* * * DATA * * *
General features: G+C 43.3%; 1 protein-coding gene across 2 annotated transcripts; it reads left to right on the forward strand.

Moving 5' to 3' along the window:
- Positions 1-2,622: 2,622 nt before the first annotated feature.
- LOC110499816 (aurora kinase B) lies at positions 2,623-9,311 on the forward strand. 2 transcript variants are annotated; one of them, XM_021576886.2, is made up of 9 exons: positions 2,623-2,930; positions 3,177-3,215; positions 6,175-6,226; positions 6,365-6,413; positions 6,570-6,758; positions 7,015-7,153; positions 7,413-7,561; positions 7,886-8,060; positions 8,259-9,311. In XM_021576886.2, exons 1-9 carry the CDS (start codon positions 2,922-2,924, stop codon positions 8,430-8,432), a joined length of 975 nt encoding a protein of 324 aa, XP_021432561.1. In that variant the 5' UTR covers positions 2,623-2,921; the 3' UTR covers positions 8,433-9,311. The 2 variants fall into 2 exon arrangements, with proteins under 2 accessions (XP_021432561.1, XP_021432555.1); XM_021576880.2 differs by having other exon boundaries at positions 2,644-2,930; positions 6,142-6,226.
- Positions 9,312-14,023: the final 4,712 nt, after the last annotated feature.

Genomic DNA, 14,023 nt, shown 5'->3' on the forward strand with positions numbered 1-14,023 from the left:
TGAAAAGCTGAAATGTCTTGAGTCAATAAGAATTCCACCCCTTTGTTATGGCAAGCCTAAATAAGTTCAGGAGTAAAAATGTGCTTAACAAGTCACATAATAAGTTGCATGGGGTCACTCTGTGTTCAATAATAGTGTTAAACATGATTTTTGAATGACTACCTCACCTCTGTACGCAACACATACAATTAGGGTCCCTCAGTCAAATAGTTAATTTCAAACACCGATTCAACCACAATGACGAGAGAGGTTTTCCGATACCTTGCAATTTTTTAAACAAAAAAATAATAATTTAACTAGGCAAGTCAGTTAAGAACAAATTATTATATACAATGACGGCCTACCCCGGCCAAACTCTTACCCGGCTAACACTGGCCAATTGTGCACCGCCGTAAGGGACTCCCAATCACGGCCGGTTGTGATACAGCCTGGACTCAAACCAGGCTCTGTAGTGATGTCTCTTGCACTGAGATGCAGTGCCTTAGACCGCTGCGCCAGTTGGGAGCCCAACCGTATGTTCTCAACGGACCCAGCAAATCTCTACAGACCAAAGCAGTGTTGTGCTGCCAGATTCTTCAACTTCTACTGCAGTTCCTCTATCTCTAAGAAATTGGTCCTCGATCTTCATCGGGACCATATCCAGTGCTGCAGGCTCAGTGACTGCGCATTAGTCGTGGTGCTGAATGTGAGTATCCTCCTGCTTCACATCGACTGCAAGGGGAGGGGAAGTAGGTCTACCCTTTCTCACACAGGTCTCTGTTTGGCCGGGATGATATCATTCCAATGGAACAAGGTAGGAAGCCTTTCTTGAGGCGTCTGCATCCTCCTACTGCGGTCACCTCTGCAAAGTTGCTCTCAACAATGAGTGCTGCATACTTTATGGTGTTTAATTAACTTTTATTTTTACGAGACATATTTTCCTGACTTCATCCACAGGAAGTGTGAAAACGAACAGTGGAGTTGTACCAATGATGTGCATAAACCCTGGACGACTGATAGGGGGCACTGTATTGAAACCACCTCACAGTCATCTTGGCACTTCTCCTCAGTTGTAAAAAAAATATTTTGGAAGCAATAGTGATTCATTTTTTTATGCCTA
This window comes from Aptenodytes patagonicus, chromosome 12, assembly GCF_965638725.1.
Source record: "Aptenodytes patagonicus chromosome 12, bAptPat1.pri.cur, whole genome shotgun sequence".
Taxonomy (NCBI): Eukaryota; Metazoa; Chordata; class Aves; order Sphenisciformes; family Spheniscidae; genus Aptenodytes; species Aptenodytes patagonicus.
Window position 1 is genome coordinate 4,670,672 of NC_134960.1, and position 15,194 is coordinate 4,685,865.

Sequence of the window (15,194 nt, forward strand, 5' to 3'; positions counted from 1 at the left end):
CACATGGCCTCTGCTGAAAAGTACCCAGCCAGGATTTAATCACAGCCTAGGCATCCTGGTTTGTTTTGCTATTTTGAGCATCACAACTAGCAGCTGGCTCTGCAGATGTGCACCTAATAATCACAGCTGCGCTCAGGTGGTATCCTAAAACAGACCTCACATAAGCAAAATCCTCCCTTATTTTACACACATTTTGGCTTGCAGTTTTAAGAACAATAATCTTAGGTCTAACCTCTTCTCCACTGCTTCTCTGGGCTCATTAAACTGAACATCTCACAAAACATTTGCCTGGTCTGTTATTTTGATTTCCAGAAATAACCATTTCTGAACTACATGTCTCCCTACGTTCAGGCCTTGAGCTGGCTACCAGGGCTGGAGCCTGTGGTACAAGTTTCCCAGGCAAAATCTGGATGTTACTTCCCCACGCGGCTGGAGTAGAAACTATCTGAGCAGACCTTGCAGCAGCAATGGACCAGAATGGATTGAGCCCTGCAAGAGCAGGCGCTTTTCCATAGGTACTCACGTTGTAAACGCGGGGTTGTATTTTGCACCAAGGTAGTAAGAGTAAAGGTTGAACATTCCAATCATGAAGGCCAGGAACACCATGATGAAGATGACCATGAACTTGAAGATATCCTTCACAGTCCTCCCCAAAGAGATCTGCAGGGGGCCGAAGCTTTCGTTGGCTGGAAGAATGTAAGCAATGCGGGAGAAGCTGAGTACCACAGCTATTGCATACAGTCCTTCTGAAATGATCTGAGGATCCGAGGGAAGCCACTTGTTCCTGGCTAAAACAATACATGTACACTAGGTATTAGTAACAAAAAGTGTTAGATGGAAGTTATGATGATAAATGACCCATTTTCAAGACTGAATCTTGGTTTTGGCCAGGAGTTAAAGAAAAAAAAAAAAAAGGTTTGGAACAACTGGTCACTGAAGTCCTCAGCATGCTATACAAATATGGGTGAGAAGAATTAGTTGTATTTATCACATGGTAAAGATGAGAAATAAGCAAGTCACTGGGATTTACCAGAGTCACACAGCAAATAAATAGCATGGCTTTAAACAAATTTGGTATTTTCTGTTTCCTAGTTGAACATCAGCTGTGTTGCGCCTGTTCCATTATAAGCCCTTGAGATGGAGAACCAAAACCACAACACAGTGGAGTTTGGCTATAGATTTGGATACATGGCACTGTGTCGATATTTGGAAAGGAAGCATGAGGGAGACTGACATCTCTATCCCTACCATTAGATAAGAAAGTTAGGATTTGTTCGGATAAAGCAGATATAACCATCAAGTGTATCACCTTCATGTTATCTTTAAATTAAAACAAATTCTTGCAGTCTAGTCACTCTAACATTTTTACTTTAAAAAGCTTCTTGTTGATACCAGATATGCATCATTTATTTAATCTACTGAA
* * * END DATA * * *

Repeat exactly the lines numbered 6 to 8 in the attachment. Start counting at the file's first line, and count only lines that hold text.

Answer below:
Genomic DNA, 14,023 nt, shown 5'->3' on the forward strand with positions numbered 1-14,023 from the left:
TGAAAAGCTGAAATGTCTTGAGTCAATAAGAATTCCACCCCTTTGTTATGGCAAGCCTAAATAAGTTCAGGAGTAAAAATGTGCTTAACAAGTCACATAATAAGTTGCATGGGGTCACTCTGTGTTCAATAATAGTGTTAAACATGATTTTTGAATGACTACCTCACCTCTGTACGCAACACATACAATTAGGGTCCCTCAGTCAAATAGTTAATTTCAAACACCGATTCAACCACAATGACGAGAGAGGTTTTCCGATACCTTGCAATTTTTTAAACAAAAAAATAATAATTTAACTAGGCAAGTCAGTTAAGAACAAATTATTATATACAATGACGGCCTACCCCGGCCAAACTCTTACCCGGCTAACACTGGCCAATTGTGCACCGCCGTAAGGGACTCCCAATCACGGCCGGTTGTGATACAGCCTGGACTCAAACCAGGCTCTGTAGTGATGTCTCTTGCACTGAGATGCAGTGCCTTAGACCGCTGCGCCAGTTGGGAGCCCAACCGTATGTTCTCAACGGACCCAGCAAATCTCTACAGACCAAAGCAGTGTTGTGCTGCCAGATTCTTCAACTTCTACTGCAGTTCCTCTATCTCTAAGAAATTGGTCCTCGATCTTCATCGGGACCATATCCAGTGCTGCAGGCTCAGTGACTGCGCATTAGTCGTGGTGCTGAATGTGAGTATCCTCCTGCTTCACATCGACTGCAAGGGGAGGGGAAGTAGGTCTACCCTTTCTCACACAGGTCTCTGTTTGGCCGGGATGATATCATTCCAATGGAACAAGGTAGGAAGCCTTTCTTGAGGCGTCTGCATCCTCCTACTGCGGTCACCTCTGCAAAGTTGCTCTCAACAATGAGTGCTGCATACTTTATGGTGTTTAATTAACTTTTATTTTTACGAGACATATTTTCCTGACTTCATCCACAGGAAGTGTGAAAACGAACAGTGGAGTTGTACCAATGATGTGCATAAACCCTGGACGACTGATAGGGGGCACTGTATTGAAACCACCTCACAGTCATCTTGGCACTTCTCCTCAGTTGTAAAAAAAATATTTTGGAAGCAATAGTGATTCATTTTTTTATGCCTA
This window comes from Aptenodytes patagonicus, chromosome 12, assembly GCF_965638725.1.